If wo have nn Idea, of the real value
pf wealth with lefecenco to tho spirit.
This sounds HUo pieachlng, but It Is
only an expression of a political trulsni
If you look at It In the'rislit wuy,
"We liavo spread during tha p.tst
century over tho whole continent. Do
you lealUo that befote thu beginning
or mitt, ceiuuiy any ono who went
west of tho Mississippi went Into a for
eign land? Hut as wo have expanded
natllr.nllv. nn II Iiiim li,n nut. trrwiri fn-
v T '1 '-.'-...., iTA ..'.1IA I t,"MM V-
'sto Transvaaiers naa a flirvet quar- tune that those who should go hand In
"l ?yU Jfi'flJJ0. a I '" with It wore thoso laborlug for
InjrDind repressrrigTjolslerous and law-lettaaendcnoio)!?-
'We should ilkp to nsk th Phlladel
phjj Piess one heait-to-heart nuestlou,
expecting a, reply In kind. Do you
u&By think, esteemed Press, lionest
lirfun, that John,Elkn would not mako
un,elc!ent and a creditable, governor?
pSteyn the Irreconcilable.
1 r .former .President Steyu of
pj. r tho Orange Free Stato to
-J tho Urltish pence terms Is
prelfabjirrirreot.1 Btayn Is one of the
,li.an3vi,irlS0A0f-t.'.u;J BUlltjest of
thlavJ,llaU?rsl'lJtwna Steyn who
c!n"eny"T)lotferT trie" 'ambitious scheme of
a Kattt4ir,Arrteiu,- federation wholly
Duehv'ln clmnicter and'alTnlng at tho
crtjrnDo.e.xlliidslumpt? of i),itisi,
autjlorlttfj) UJj tvus leVn iwjio chleily
cancel ttfiH '4ngo .Fi'eo State, an In
dependent ' republlu having absolutely
nouurrel with England and pot iiir
vofyed lii the differences between Great
Britain nud tho Transvaal, to join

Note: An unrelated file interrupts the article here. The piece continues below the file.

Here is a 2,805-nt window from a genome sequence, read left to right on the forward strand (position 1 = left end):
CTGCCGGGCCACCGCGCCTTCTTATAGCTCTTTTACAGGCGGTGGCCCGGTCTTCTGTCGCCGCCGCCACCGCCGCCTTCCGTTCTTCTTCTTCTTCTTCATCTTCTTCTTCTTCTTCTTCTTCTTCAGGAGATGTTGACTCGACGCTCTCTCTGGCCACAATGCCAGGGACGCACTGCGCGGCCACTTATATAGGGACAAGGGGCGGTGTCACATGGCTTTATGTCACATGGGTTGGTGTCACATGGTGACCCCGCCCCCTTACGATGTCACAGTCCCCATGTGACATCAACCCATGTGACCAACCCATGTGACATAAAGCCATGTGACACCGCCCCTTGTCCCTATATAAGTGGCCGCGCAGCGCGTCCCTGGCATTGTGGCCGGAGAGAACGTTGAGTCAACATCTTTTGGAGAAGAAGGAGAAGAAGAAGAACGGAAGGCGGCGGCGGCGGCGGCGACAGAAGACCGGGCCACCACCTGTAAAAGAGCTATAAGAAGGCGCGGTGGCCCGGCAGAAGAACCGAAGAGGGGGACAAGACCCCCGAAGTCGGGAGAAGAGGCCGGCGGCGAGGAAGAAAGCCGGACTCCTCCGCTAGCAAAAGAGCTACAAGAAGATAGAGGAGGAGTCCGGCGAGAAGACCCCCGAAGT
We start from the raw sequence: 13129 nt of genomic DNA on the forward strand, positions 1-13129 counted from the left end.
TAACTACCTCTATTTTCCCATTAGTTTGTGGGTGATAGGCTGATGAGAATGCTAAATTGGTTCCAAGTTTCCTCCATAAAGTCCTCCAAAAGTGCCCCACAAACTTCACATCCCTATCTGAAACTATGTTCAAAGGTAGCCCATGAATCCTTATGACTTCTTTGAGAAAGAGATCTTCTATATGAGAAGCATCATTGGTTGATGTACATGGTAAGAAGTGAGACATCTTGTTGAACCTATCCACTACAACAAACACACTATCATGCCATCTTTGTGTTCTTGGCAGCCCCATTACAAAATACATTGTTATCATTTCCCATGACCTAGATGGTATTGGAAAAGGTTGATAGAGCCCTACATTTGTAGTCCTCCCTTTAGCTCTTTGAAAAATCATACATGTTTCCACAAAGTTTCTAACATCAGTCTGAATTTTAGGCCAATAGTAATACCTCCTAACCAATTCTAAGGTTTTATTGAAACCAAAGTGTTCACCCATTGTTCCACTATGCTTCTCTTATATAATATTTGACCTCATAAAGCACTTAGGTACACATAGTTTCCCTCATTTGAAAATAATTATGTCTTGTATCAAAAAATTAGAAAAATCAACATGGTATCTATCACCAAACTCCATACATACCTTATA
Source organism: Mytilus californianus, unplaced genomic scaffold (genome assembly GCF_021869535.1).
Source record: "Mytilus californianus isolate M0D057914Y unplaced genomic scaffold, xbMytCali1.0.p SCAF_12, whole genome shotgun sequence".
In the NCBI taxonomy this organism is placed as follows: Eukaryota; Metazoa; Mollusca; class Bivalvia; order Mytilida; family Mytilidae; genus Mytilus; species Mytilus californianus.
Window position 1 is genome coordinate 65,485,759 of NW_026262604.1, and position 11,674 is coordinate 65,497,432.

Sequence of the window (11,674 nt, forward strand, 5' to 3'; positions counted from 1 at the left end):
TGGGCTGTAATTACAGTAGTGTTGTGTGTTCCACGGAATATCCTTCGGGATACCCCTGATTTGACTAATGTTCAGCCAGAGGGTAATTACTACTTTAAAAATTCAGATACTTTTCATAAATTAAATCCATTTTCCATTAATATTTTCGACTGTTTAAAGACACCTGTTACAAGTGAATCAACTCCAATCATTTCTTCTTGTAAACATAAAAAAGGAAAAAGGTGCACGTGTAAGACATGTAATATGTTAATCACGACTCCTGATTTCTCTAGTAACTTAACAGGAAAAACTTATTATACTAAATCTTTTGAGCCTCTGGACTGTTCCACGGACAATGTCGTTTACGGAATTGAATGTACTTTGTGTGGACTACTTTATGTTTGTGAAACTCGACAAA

hitl(lH wlh Krtgor 'in his liiviisloii of
Uiljlsh territory and In Jkqk.pt, which
f,llK'.,-,l -iJCi if .
Friends of Lewis Nixon profess to
see In the Incident of his retirement
from the leadership, of Tammany an
indication that he will bo the next gov
ernor of New York and the next presi
dent of the United States. They should
from Thcii I'HUliuis (ijzettc.
W lutccr ma.v be rtur opinion of .Mr. John V.
ni.ni .is .1 cmcliihto fr KOicmor, hh quillty
ai .1 stubborn lighter miit excite our admira
tion. In continuiiiir the fUht, Mr. niKin is only
excici'.ltisr the light which belongs to him in com
mon with einy citizen ot the commonwealth,
ami tho M'iror with nlmh ho conduil. I1I1 cam
paign U w pi thy of all praise. Hut in admiring
tlio man anil his coinage, we mut not lose sight
of what Jlr. llIMn and Ills candidacy ically rcpie
sent and that, boiled clown, means the con
tinued supremacy of (Jomnor btone in stale
politic. Mr. lllviu and liw friends may try to
conical this as they will, but it is none the les
duo that the Koeiuor is working the long-dif.-fance
Ulephono in his behalf from one end of the
state lo the other, anil that all his appointees and
all who l..nc .1 gialt, legitimate or illegitimate,
on the htate'h resources nic working witli might,
main and money for the peipetuation of thu Stone
dynasty. It is welt that the people should Know
till-, and tint they should not be beguiled by Mr.
lOllfin'.s plcu'jnt personality into forgetting the
leal pioinoter and oi'ani?er of his candidacy.
one of the uever-to-be-forgotteu
of yout lif e ti me,